(BIVN) – A tall and dark plume was observed at the summit of Kilauea volcano on Tuesday morning.
Residents up and down Puna mauka saw the cloud drifting to the southwest, over the Ka’u Desert
“This morning, the plume from Overlook vent inside Halemaʻumaʻu is steady and gray due to its ash content,” the USGS Hawaiian Volcano Observatory stated at 8:13 a.m. “The plume is rising several thousand feet above the ground and drifting to the southwest. Ashfall is occurring in the upper Kaʻū Desert and downwind.”
“Depending on wind conditions, dustings of ash may occur in the Kilauea summit area and downwind. More energetic ash emissions are possible if explosive activity commences,” the scientists said.
The National Weather Service issued this statement at 7:45 a.m. on Tuesday:
The web camera at Kilauea Volcano Summit at showed a burst in volcanic ash emissions from Halemaumau Crater (19.4N 155.3W) beginning around 7 am HST this morning. Northeast winds will carry ash downstream across the Big Island Kau District affecting the Punaluu, Wood Valley, Naalehu communities this morning and into early afternoon.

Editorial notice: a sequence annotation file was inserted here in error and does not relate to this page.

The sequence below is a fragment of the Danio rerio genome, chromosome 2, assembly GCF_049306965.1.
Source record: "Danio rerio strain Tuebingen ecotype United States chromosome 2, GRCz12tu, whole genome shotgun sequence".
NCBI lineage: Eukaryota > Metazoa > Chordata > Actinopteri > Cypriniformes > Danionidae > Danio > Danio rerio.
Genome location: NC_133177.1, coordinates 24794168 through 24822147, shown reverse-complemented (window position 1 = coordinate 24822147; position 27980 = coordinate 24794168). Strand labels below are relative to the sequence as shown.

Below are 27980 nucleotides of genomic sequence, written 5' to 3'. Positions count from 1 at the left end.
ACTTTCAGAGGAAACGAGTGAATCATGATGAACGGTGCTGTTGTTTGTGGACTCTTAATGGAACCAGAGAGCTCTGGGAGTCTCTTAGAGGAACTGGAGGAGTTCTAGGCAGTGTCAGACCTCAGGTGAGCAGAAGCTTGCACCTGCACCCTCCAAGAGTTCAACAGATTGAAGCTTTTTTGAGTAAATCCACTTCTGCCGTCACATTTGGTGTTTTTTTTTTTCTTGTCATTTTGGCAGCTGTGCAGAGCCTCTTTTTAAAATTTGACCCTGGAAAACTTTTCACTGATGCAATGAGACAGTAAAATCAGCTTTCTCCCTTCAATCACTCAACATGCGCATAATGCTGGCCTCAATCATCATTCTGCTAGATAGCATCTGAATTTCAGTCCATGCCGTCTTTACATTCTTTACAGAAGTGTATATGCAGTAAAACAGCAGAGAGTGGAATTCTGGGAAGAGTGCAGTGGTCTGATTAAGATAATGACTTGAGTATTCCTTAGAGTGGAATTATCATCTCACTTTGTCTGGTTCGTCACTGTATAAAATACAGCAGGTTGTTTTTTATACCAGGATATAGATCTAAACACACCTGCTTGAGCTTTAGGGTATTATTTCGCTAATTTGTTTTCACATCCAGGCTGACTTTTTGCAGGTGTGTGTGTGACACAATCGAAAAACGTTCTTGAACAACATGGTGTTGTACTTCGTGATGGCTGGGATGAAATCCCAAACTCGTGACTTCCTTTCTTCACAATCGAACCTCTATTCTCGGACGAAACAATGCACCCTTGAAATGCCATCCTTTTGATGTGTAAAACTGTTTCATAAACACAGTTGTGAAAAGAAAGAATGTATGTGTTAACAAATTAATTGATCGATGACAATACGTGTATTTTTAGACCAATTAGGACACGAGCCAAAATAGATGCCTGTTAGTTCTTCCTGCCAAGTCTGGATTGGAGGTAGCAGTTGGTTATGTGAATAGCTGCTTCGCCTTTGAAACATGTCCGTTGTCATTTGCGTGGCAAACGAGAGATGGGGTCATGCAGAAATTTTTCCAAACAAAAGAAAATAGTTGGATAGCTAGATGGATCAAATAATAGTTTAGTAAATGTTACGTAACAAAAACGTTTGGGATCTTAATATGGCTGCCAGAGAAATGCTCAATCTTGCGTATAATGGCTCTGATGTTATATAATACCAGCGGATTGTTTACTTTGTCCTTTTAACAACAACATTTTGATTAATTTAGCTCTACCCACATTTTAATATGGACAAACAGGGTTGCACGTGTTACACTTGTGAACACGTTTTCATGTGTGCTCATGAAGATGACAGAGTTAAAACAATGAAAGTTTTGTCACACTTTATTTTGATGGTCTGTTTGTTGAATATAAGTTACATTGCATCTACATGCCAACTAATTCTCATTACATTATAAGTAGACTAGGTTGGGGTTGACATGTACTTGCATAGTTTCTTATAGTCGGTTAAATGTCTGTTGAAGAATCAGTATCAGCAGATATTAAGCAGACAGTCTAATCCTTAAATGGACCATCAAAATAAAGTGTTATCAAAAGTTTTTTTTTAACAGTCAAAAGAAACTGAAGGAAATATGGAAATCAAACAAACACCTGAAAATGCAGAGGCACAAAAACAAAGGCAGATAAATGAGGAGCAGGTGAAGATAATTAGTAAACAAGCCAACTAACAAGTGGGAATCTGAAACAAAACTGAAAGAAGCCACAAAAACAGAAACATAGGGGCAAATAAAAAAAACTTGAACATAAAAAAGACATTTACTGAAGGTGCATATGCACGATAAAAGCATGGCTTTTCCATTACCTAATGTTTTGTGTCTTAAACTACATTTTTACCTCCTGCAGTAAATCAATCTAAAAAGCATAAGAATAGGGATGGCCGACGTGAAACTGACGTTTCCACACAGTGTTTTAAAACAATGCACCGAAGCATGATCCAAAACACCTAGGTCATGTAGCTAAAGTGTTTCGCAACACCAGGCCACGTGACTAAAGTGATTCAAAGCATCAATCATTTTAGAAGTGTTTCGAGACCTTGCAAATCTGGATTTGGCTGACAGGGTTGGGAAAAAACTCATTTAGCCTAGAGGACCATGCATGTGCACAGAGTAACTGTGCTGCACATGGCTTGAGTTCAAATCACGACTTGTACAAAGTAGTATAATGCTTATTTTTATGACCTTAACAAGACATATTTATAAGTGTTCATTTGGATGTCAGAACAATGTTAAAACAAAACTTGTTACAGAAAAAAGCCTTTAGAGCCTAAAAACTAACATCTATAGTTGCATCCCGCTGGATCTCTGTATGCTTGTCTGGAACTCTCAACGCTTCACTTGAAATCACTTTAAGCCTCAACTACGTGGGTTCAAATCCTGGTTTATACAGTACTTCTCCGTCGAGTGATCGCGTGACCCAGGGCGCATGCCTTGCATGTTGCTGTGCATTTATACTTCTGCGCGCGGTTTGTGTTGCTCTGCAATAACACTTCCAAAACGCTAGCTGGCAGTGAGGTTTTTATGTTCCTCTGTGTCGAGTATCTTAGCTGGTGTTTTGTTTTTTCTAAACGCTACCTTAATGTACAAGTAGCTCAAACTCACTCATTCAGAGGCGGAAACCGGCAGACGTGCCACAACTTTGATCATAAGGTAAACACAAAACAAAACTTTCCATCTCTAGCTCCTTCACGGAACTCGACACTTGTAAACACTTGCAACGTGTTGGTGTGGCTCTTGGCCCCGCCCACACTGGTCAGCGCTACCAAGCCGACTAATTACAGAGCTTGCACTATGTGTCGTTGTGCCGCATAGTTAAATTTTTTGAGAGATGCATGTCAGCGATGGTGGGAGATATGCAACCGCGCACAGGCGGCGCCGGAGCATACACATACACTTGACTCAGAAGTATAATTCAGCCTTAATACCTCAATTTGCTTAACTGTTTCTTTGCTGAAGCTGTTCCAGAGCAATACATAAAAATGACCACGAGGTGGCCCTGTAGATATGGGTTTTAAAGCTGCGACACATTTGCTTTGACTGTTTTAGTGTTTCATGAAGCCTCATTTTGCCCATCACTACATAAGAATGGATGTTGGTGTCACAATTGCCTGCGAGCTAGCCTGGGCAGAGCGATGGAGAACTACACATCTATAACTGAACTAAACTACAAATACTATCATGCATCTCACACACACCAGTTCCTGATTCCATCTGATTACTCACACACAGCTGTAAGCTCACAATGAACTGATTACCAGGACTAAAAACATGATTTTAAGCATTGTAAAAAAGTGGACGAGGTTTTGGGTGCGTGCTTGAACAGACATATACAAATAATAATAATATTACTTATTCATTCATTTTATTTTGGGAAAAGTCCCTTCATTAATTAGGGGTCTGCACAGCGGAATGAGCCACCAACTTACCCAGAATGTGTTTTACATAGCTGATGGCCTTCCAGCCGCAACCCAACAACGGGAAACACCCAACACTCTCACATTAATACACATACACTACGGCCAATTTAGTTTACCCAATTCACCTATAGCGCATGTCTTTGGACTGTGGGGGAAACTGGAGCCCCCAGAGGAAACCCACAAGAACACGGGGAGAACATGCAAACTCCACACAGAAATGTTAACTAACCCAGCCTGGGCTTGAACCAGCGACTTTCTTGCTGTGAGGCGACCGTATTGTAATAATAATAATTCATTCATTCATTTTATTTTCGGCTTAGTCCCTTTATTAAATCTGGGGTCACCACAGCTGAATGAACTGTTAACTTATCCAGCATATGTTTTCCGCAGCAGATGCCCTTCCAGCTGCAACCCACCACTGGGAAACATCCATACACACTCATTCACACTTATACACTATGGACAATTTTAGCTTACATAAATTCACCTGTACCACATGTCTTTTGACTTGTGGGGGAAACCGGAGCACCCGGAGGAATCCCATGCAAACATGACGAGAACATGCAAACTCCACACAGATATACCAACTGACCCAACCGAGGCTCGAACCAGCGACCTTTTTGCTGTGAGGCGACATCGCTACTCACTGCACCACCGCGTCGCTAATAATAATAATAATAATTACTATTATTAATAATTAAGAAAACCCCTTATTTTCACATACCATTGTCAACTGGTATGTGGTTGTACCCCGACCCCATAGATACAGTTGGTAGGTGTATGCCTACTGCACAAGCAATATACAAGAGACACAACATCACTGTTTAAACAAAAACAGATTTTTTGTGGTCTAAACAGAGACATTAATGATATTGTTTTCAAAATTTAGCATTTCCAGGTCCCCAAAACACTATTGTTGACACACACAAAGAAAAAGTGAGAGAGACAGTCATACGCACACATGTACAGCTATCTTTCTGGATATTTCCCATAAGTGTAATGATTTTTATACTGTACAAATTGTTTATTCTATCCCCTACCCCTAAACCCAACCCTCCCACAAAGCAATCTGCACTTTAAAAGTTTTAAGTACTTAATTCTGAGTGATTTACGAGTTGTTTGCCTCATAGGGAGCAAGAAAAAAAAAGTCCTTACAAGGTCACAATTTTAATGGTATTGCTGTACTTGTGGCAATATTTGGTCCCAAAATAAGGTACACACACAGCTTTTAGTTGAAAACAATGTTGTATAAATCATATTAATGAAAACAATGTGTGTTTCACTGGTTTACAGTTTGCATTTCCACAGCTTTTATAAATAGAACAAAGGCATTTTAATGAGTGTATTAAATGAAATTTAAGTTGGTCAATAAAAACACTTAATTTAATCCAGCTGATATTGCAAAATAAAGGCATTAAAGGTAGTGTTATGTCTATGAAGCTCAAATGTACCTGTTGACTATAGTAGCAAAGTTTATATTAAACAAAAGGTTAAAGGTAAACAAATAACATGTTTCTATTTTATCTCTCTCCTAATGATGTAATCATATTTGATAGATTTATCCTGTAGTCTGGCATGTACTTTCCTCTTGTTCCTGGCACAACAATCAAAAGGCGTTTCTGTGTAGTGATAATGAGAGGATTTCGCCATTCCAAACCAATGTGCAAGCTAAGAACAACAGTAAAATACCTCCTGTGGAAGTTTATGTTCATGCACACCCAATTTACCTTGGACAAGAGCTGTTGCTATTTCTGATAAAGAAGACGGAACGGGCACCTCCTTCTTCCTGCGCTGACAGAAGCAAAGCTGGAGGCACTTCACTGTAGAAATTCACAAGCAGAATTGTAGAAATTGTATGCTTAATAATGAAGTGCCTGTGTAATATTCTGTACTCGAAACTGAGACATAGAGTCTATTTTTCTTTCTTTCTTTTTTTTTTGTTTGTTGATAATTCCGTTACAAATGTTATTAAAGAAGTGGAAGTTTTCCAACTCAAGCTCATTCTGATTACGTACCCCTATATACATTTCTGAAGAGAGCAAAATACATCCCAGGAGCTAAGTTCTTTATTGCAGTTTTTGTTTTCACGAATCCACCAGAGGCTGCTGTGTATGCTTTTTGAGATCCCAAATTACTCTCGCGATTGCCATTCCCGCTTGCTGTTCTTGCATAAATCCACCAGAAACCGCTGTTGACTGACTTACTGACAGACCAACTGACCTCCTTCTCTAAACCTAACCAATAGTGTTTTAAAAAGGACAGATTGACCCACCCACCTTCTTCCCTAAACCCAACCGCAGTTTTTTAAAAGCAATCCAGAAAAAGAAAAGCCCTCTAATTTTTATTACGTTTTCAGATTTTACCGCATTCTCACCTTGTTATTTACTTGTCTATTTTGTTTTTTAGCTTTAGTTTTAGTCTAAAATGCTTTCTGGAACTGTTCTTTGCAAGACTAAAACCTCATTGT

Avoid excessive exposure to ash which is an eye and respiratory irritant. Those with respiratory sensitivities should take extra precaution to minimize exposure.
The Hawaiian Volcano Observatory has cautioned about the possibility of an explosive eruption at Halemaʻumaʻu, caused by the withdrawal of lava from Halemaʻumaʻu’s summit lake, which leads to a steam-driven eruption. Such an eruption could generate ash plumes as high as 20,000 feet. The area affected by ash plumes could be as wide as 12 miles.
UPDATE (10 a.m.) – In a 9:41 a.m. update, the USGS Hawaiian Volcano Observatory reported:
Ash emission from the Overlook crater within Halemaumau has generally increased this morning compared to previous days. Although varying in intensity, at times the plume contains enough ash to be gray in color. The cloud is rising an estimated 3 to 4,000 feet above the ground, but altitudes are varying with pulses of emission. The ash cloud is drifting generally west and southwest from the Kilauea summit and ashfall is occurring in the Ka’u Desert. Communities downwind are likely to receive ashfall today and should take necessary precautions.